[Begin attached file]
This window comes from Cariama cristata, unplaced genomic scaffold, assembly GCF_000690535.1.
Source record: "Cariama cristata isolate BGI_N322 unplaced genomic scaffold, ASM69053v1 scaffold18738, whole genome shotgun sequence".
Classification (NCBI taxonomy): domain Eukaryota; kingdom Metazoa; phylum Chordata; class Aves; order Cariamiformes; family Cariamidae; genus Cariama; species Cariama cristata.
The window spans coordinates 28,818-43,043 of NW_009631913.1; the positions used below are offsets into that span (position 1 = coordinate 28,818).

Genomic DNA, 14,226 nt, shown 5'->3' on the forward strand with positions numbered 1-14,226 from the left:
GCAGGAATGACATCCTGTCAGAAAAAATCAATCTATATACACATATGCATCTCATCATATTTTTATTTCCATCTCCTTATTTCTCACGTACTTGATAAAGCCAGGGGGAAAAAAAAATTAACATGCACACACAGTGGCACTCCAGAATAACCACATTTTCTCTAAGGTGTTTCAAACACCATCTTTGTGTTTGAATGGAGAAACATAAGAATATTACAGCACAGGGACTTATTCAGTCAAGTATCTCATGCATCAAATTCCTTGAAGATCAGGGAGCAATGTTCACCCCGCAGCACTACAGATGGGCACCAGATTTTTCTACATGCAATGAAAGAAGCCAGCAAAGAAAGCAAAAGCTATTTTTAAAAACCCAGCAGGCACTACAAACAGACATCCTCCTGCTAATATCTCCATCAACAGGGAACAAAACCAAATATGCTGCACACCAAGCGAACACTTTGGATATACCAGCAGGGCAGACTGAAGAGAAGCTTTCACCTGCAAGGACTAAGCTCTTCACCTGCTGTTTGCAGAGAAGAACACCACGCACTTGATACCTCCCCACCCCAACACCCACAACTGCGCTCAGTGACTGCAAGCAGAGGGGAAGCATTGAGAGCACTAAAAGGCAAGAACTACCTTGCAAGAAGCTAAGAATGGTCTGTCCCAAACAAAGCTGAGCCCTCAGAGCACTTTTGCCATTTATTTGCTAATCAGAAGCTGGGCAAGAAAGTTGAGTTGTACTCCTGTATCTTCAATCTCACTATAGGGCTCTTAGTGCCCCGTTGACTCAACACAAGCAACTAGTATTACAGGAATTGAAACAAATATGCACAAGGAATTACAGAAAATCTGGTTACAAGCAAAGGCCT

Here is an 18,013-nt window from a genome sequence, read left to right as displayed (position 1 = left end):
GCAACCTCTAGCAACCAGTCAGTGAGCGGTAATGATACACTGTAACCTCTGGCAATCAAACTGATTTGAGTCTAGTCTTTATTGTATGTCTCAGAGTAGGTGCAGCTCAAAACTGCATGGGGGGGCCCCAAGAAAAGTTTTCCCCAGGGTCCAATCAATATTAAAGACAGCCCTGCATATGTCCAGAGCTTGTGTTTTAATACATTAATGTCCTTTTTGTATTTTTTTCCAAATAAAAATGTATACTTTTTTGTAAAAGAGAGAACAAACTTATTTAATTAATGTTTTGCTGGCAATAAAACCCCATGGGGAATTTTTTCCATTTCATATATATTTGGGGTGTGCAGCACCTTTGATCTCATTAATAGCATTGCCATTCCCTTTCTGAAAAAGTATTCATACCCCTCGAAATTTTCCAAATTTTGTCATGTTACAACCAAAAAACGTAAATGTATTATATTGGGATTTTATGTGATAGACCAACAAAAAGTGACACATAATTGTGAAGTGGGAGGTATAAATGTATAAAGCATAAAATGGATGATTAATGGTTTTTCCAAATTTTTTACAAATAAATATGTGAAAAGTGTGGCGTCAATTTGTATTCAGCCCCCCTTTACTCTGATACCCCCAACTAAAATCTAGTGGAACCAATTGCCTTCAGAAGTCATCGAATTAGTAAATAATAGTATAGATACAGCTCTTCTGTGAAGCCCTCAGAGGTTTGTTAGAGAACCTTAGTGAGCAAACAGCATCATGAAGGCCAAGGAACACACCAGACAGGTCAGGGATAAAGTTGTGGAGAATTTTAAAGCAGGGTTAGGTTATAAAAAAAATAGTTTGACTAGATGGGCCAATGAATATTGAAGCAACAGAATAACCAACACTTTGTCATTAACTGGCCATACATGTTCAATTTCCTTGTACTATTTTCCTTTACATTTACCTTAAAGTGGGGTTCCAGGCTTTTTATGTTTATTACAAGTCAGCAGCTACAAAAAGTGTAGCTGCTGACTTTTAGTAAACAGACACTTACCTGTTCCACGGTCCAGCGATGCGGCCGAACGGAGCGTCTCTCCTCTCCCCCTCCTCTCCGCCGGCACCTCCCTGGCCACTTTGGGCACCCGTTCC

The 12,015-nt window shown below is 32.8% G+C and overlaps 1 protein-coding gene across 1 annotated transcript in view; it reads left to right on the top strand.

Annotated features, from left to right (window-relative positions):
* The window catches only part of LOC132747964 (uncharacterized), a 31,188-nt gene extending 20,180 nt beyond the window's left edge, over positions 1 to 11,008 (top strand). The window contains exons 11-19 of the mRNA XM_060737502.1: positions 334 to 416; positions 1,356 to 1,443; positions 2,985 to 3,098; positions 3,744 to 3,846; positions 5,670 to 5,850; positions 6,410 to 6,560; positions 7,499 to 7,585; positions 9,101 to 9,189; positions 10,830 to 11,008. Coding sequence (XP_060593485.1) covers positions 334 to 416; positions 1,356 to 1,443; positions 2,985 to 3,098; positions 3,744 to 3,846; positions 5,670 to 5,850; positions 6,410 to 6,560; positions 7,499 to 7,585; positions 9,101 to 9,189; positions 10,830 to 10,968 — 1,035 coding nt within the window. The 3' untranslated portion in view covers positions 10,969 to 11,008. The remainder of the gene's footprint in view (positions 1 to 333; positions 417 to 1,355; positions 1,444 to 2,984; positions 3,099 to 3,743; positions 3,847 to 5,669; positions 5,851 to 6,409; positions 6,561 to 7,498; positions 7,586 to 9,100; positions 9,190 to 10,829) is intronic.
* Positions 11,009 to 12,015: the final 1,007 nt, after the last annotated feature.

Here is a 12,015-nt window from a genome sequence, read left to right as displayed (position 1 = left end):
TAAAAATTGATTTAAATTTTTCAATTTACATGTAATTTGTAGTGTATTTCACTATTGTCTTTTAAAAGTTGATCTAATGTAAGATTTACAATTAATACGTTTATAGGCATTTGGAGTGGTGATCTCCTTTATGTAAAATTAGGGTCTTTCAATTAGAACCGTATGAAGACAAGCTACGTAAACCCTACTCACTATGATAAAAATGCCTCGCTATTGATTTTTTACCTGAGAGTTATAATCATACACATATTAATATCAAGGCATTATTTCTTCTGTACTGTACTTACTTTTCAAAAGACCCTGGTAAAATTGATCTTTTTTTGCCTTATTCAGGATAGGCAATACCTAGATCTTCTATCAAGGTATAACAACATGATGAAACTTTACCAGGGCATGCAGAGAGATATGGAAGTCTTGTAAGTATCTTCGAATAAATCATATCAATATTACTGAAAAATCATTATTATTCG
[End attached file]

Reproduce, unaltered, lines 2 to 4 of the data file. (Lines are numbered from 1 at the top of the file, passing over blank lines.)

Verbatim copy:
Source record: "Cariama cristata isolate BGI_N322 unplaced genomic scaffold, ASM69053v1 scaffold18738, whole genome shotgun sequence".
Classification (NCBI taxonomy): domain Eukaryota; kingdom Metazoa; phylum Chordata; class Aves; order Cariamiformes; family Cariamidae; genus Cariama; species Cariama cristata.
The window spans coordinates 28,818-43,043 of NW_009631913.1; the positions used below are offsets into that span (position 1 = coordinate 28,818).